World trade is expected to decline in the next three months, although mildly, continuing a downward trend recorded for several quarters since mid-2018, according to the latest DHL Global Trade Barometer (GTB).
The overall decline was driven by significant losses for both air and containerized ocean trade, which are the barometer’s two fundamental constituents. Air trade declined by -6 to 49 points, and containerized ocean trade by -8 points to 48 index points.
These losses led to an overall drop in the world trade outlook by -8 points, to a new index value of 48.
“Amidst rising US-Chinese tensions, the slightly negative outlook for global trade for the third quarter of 2019 does not come as a complete surprise,” said Tim Scharwath, CEO of DHL Global Forwarding, Freight. “The latest GTB clearly illustrates why trade disputes create no winners.”
The report explained that the still rather mild global trade contraction is due to the fact that during trade conflicts, trade flows do not merely dry out. “Instead, trade routes and supply chains shift into other countries. On a global scale, this partly offsets the negative effects of trade tensions between countries.”
Nevertheless, some major economies such as Germany continue to record positive trade growth. And from a year-to-date perspective, world trade growth has still been positive.
“Hence, we remain confident in our initial prognosis that 2019 will be a year with overall positive, but slower trade growth,” said Scharwath.
Growth is weakening in the key drivers of the world economy, commented Eswar S. Prasad, professor of trade policy and economics at Cornell University in New York.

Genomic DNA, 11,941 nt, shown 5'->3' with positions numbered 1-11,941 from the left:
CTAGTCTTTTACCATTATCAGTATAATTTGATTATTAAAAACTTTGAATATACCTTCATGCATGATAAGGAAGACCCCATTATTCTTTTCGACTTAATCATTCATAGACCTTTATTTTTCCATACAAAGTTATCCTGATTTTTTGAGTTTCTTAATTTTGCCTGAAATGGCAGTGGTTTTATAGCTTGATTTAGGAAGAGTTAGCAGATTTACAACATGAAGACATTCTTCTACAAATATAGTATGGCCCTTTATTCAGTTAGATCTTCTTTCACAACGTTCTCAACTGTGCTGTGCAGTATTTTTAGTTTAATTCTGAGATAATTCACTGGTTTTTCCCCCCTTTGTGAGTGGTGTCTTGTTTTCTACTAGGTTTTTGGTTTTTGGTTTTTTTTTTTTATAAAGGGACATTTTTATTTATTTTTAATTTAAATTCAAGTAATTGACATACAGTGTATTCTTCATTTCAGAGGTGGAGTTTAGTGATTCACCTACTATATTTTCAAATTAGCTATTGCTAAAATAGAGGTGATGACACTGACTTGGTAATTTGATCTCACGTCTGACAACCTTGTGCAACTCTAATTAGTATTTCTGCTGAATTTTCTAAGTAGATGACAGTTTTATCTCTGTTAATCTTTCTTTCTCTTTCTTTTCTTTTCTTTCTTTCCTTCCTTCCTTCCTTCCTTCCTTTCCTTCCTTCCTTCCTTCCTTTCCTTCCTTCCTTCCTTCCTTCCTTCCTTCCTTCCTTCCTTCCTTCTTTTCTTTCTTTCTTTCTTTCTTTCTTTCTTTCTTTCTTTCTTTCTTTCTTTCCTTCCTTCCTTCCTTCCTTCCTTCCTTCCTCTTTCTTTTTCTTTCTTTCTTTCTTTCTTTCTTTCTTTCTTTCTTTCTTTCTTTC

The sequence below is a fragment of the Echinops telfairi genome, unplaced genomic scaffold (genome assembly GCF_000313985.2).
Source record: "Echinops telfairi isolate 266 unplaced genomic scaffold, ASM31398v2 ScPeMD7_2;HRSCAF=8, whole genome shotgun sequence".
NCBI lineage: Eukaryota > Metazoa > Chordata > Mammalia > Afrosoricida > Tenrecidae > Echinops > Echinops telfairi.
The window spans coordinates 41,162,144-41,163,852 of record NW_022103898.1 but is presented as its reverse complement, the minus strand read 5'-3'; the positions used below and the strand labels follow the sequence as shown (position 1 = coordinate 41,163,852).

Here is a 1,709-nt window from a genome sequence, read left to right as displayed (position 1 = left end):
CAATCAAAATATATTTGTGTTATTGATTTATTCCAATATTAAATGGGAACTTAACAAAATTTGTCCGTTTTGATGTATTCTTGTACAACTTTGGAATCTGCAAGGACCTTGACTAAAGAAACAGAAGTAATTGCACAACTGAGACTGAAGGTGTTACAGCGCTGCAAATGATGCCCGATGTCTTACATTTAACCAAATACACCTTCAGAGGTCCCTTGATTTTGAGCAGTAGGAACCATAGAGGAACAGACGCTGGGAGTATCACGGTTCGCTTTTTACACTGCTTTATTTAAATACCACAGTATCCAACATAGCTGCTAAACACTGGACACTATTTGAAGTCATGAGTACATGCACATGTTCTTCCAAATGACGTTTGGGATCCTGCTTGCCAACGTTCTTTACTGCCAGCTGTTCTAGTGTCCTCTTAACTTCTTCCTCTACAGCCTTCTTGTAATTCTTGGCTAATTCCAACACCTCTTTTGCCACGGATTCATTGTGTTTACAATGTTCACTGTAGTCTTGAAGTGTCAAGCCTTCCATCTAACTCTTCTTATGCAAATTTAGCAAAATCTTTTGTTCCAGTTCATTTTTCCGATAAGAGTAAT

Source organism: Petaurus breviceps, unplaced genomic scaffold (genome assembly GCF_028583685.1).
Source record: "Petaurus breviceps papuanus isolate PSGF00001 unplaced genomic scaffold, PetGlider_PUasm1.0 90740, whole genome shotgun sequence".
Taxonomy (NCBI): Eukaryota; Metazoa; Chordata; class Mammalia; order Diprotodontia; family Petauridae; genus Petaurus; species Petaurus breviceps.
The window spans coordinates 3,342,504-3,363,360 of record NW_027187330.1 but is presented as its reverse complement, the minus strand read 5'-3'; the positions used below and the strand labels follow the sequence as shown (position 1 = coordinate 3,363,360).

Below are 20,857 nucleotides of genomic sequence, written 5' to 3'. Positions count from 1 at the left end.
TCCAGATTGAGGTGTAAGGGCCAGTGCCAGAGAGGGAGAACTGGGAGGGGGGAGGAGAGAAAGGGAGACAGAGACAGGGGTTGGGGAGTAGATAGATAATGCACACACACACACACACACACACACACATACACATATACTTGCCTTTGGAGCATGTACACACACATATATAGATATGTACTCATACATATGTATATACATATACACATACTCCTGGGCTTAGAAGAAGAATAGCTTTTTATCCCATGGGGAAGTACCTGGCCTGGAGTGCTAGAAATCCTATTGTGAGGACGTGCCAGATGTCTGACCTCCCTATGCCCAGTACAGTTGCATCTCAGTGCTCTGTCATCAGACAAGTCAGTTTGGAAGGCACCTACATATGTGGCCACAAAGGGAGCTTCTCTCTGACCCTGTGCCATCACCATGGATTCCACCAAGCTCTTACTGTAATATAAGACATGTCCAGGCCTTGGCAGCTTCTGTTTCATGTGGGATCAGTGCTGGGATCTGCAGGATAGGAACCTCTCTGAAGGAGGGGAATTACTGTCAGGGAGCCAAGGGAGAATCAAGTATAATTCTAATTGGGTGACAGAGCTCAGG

This is shown by a cooling of U.S. growth and financial market sentiment being hurt by trade tensions. The Chinese government’s stimulus measures appeared to be stabilizing growth, but persistent trade tensions are again dragging down growth momentum in China. The German growth revival looks fragile while India’s growth has hit the skids, with rising doubts about the prospects of major economic reforms.
“A synchronized slowdown of the world’s major economies could affect trade volumes, if the uncertainty continues to dampen consumer demand and business investment,” Prasad warned.
The U.S. saw by far the heaviest losses among all GTB index countries, with its outlook declining by -11 points to 44, said the report. Those losses were mainly driven by a negative outlook for major export categories.
China scored second in terms of losses, with a decline of -7 points to 49—an index value one point below stagnation. China’s negative outlook was primarily driven by declining imports in several categories, combined with just minor overall export growth.
“Given the US’ and China’s large contribution to the global index, their diminishing trade growth rates contribute to a large extent to the projected global decline,” said the report.
In addition to China, the East-Asian economies of Japan and South Korea record sluggish trade momentum. The index for Japan has fallen by -7 points and now sits at exactly 50, which indicates stagnating trade dynamics. South Korea is the third GTB country with a forecasted decline in trade growth for the next three months.